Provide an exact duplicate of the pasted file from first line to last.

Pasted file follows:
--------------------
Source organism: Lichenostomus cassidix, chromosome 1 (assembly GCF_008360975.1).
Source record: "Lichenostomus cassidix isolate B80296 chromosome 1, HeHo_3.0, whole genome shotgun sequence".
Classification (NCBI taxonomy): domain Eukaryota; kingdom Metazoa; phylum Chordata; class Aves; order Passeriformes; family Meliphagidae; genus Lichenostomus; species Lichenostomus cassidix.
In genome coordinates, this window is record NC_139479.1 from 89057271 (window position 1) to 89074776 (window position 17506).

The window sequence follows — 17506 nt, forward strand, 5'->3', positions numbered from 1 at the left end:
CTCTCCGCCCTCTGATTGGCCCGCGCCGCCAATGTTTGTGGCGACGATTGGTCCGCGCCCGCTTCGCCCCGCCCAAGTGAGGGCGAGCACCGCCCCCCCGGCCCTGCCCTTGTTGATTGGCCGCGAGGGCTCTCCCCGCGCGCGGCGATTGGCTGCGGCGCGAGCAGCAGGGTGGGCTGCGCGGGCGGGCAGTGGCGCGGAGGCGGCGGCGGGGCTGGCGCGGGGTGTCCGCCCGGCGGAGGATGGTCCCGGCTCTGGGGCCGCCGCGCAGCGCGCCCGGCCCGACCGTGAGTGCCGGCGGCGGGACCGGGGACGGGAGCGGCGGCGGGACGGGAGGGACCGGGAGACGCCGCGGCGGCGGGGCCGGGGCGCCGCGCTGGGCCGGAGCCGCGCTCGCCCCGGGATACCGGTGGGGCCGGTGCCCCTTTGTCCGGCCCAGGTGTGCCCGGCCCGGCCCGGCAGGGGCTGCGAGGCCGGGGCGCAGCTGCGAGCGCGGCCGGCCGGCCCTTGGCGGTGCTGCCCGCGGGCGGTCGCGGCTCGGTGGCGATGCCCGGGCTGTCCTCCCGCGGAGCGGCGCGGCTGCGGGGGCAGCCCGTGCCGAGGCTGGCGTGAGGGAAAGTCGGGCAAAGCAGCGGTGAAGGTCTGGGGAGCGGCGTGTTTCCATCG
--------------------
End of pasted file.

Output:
Source organism: Lichenostomus cassidix, chromosome 1 (assembly GCF_008360975.1).
Source record: "Lichenostomus cassidix isolate B80296 chromosome 1, HeHo_3.0, whole genome shotgun sequence".
Classification (NCBI taxonomy): domain Eukaryota; kingdom Metazoa; phylum Chordata; class Aves; order Passeriformes; family Meliphagidae; genus Lichenostomus; species Lichenostomus cassidix.
In genome coordinates, this window is record NC_139479.1 from 89057271 (window position 1) to 89074776 (window position 17506).

The window sequence follows — 17506 nt, forward strand, 5'->3', positions numbered from 1 at the left end:
CTCTCCGCCCTCTGATTGGCCCGCGCCGCCAATGTTTGTGGCGACGATTGGTCCGCGCCCGCTTCGCCCCGCCCAAGTGAGGGCGAGCACCGCCCCCCCGGCCCTGCCCTTGTTGATTGGCCGCGAGGGCTCTCCCCGCGCGCGGCGATTGGCTGCGGCGCGAGCAGCAGGGTGGGCTGCGCGGGCGGGCAGTGGCGCGGAGGCGGCGGCGGGGCTGGCGCGGGGTGTCCGCCCGGCGGAGGATGGTCCCGGCTCTGGGGCCGCCGCGCAGCGCGCCCGGCCCGACCGTGAGTGCCGGCGGCGGGACCGGGGACGGGAGCGGCGGCGGGACGGGAGGGACCGGGAGACGCCGCGGCGGCGGGGCCGGGGCGCCGCGCTGGGCCGGAGCCGCGCTCGCCCCGGGATACCGGTGGGGCCGGTGCCCCTTTGTCCGGCCCAGGTGTGCCCGGCCCGGCCCGGCAGGGGCTGCGAGGCCGGGGCGCAGCTGCGAGCGCGGCCGGCCGGCCCTTGGCGGTGCTGCCCGCGGGCGGTCGCGGCTCGGTGGCGATGCCCGGGCTGTCCTCCCGCGGAGCGGCGCGGCTGCGGGGGCAGCCCGTGCCGAGGCTGGCGTGAGGGAAAGTCGGGCAAAGCAGCGGTGAAGGTCTGGGGAGCGGCGTGTTTCCATCG